BOOT CAMP 309 (20/01/04)




The novelty of owning a new PC or laptop quickly wears off when it comes to the business of loading programs and transferring across data files but for the most part it’s a fairly straightforward, though time-consuming job. However, things often grind to a halt with email accounts and messages and a lot of people just give up and start from scratch.


The trouble is Outlook Express (OE), used by the vast majority of PC owners, lacks any simple means of transferring data. It’s not too bad when the PCs in question are connected to a network or both of them use the Windows XP operating system but it can get a bit messy when it involves different versions of Windows. The problem centres on the way OE manages its files, which are spread around the hard disc drive in a seemingly haphazard manner, and to complicate matters further some of them are encrypted or in proprietary file formats that defy most attempts to copy and paste files and folders. Worse still, important configuration data is deeply embedded inside the Windows Registry and novices tinker with it at their peril.


This week we’re going to take a look at what’s involved and where the various files and folders are stored. In part two we’ll look at a simple step-by-step procedure to safely and securely transfer your basic email settings and messages from one PC to another, in part three we’ll look at the Registry components and tidy up the loose ends. Incidentally, what follows mainly refers to Outlook Express versions 5 and 6, (though there are a few small differences) but if you’re still using OE4 you’re on your own and it’s about time you upgraded.


Outlook Express has three key components that you need to copy to a new PC to transfer or duplicate your current email setup, they are: the Message Store, Address Book, and your Accounts Information. For a full transfer you will also need to copy Message Rules and Customisation data from the Registry.


The Message Store contains all of the emails you have sent, received, deleted or drafted and these are in the form of *.dbx files, a database format that can also be read, albeit awkwardly and with lots of spurious symbols, by text editors like Notepad, WordPad and Word. This is worth knowing if OE curls up its toes and you need to get at your messages in an emergency. Depending on your operating system the Message folder is normally in one of two locations. In Windows 9x (95/98/SE/ME) you’ll find it at:


C:\Windows\Application Data\Outlook Express\{GUID}\Microsoft\Outlook Express


In Windows XP it is in:


C:\Documents and Settings\<User>\Local Settings\Application Data\Identities\{GUID}\Microsoft\Outlook Express


The ‘{GUID}’ bit is the ‘Global Unique Identifier’, a long string of characters unique to your PC.


Neither location is very convenient if you want to get to them in a hurry so this might be a good time to take advantage of a facility in OE to move the Message Store. You’ll find it by going to the Tools menu, select Options then Maintenance and then click the Store Folder button. From there you can choose a new location, it’s a good idea to create a new folder in the root of the C: drive and call it something simple like OEStore.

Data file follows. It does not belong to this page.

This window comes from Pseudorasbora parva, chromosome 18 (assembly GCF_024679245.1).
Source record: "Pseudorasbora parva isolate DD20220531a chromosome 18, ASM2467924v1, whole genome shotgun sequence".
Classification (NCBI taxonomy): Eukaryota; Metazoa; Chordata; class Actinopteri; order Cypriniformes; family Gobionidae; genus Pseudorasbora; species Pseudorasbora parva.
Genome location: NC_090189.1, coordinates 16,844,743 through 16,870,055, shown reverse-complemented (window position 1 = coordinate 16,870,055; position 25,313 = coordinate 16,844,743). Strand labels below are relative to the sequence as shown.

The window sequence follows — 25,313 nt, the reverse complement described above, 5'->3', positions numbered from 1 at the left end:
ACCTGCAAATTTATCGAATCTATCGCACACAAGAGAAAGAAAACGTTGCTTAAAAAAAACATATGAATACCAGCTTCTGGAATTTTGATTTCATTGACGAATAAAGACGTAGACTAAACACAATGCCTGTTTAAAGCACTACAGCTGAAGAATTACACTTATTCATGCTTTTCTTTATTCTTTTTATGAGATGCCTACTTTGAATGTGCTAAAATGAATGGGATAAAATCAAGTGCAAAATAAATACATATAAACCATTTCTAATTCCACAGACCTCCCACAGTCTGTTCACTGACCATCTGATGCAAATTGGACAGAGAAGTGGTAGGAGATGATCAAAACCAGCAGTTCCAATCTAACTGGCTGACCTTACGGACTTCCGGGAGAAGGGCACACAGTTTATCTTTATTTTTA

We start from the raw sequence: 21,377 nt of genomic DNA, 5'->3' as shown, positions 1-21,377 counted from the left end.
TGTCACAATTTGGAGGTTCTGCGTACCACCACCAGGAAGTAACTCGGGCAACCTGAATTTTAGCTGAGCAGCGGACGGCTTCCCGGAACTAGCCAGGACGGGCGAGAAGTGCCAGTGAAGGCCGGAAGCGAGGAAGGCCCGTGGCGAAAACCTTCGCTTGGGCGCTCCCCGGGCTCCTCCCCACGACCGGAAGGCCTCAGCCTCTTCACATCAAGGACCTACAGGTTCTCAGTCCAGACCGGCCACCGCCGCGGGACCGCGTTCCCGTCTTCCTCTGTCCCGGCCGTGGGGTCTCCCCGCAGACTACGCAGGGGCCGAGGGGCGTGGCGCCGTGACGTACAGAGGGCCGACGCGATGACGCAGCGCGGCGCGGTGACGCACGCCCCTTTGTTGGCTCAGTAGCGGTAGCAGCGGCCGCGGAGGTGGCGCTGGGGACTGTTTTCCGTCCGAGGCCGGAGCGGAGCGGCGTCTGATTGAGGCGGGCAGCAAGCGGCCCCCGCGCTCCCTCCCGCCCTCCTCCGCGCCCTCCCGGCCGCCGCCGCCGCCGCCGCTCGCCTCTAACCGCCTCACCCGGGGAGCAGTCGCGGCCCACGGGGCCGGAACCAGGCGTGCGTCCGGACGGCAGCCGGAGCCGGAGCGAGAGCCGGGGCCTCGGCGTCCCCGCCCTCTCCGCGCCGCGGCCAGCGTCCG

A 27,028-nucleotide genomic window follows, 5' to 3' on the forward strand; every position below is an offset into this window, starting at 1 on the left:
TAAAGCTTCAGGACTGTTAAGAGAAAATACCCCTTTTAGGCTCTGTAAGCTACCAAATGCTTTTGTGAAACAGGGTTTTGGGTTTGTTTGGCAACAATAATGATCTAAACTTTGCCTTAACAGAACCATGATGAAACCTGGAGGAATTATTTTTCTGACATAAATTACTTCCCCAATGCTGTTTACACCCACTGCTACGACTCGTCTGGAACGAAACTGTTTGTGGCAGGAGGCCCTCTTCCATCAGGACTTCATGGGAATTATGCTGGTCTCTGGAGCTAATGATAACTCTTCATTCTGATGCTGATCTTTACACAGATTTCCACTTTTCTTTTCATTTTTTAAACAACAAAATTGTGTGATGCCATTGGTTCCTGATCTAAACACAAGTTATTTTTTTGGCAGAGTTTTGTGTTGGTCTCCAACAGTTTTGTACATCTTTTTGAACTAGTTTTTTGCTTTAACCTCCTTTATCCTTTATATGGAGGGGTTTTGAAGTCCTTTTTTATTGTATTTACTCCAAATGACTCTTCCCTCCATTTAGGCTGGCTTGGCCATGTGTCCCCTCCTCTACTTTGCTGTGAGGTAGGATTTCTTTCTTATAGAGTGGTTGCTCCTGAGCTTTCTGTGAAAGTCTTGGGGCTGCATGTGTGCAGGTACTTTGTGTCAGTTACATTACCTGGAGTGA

Your Address Book is also squirreled away, in Windows 9x it’s usually in: C:\WINDOWS\Application Data\Microsoft\.


In XP it should be:

C:\Documents and Settings \<yourname>\Application Data\Microsoft\


It may well have been moved by other applications, in which case you can find it by opening the Address Book and clicking on Help > About Address Book. By the way, if you open the Address Book folder in Windows Explorer you’ll see two files called <yourname>.wab and <yourname>.wa~. The *.wab file is the Windows Address Book, the other one is a backup, created every time you start OE, which you can easily restore – should your Address Book become corrupted -- simply by changing the file extension to ‘wab’.


Accounts information includes all of your dial-up connections, passwords, email username and address plus all the settings OE needs to send and receive email and this, along with things like Message Rules and any customisations you may have applied live deep in the Registry. Fortunately the basic Accounts info is relatively easy to copy across to a new PC but Message Rules can be a problem, though as we shall see in part three there are ways and means.


Next week – Transferring OE, part 2





Personal preferences applied to a program or application that determine how it looks, the layout of menu and toolbars and so on



A facility in Outlook Express that automatically directs emails to nominated message folders, or disposes of them, in response to key words, headings or email addresses



A large, constantly changing system file within Windows containing configuration information for both the PC and the programs stored on the hard disc




Is your Outlook Express slowing down? If it is taking longer to start or folders are slow to open then it’s often because you have too many messages filling up your mailboxes. However, the first thing to try is OE’s Clean Up utility you’ll find it on the Tools menu, select Options then Maintenance. This will remove any wasted space in the message folders but it’ll only bring temporary relief if you have more than 1000 or so messages in any of your mailboxes and the only solution is to delete old messages: if you want to keep them you can back them up using the Message Store copy procedure we’ll be looking at next week. 

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